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Study: Visits to pediatric ED for homelessness spike after policy change :

October 15, 2018

Emergency department (ED) visits for homelessness spiked at a Massachusetts children’s hospital after the state made it tougher for families to get into emergency shelters, a new study found.

The changes cost the state thousands of dollars in health care costs, according to the study “Pediatric Emergency Department Visits for Homelessness After Shelter Eligibility Policy Change” (Stewart AM, et al. Pediatrics. Oct. 15, 2018,

In 2012, Massachusetts shelters began requiring additional documentation of homelessness, such as sleeping in a place “not meant for human habitation,” which could include an ED.

Researchers studying ED visits for homelessness at a children’s hospital from March 2010 to February 2016 found 95% occurred after the policy change and ED visits for homelessness more than quadrupled.

After the policy change, 65% of those children did not have a medical complaint compared to 20% before the policy. ED visits cost nearly five times as much as a night in a shelter, and state insurers bore 89% of the $173,950 total cost, according to the study.

“It is important to understand the magnitude of the problem of child homelessness, the characteristics of children being seen for homelessness, the reasons for families’ homelessness, and the unintended health care costs, to enable legislators and policy makers to create more effective policies for these families in Massachusetts and throughout the United States,” authors wrote.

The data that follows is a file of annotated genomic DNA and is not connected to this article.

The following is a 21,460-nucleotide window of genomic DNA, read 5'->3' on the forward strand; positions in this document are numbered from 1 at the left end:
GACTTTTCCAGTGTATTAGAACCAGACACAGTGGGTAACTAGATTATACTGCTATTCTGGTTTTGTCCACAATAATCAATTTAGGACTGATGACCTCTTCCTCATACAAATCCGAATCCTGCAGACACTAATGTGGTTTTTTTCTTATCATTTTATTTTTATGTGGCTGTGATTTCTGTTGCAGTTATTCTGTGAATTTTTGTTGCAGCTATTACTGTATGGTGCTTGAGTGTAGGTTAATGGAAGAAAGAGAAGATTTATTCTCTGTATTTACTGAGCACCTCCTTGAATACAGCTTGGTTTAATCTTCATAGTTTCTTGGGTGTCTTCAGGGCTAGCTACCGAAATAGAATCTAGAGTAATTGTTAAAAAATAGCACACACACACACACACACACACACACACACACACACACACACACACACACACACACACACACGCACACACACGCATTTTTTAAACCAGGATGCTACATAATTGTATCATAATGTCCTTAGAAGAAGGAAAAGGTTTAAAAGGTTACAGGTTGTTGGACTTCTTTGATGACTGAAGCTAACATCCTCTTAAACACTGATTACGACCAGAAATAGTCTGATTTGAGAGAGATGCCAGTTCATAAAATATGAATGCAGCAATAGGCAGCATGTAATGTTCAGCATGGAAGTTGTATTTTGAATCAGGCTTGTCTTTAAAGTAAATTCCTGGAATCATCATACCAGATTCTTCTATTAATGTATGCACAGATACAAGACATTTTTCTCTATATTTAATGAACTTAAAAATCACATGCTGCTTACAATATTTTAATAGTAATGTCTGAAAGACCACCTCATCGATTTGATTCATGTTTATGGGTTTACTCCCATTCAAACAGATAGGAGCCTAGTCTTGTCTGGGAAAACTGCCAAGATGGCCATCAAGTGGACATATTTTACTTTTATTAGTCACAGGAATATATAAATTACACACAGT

In a related commentary, AAP Past President Benard P. Dreyer, M.D., FAAP, noted about 2.5 million children experience homelessness, which can have significant impacts on their physical and emotional health. He called on pediatricians to advocate for these children.

“The AAP encourages pediatricians to take an active role in the health care of children in homeless families, including ensuring behavioral health and nutrition, leading efforts for programs that ameliorate the conditions in shelters, and advocating for policies to make adequate housing more available and secure for low-income families,” Dr. Dreyer wrote.

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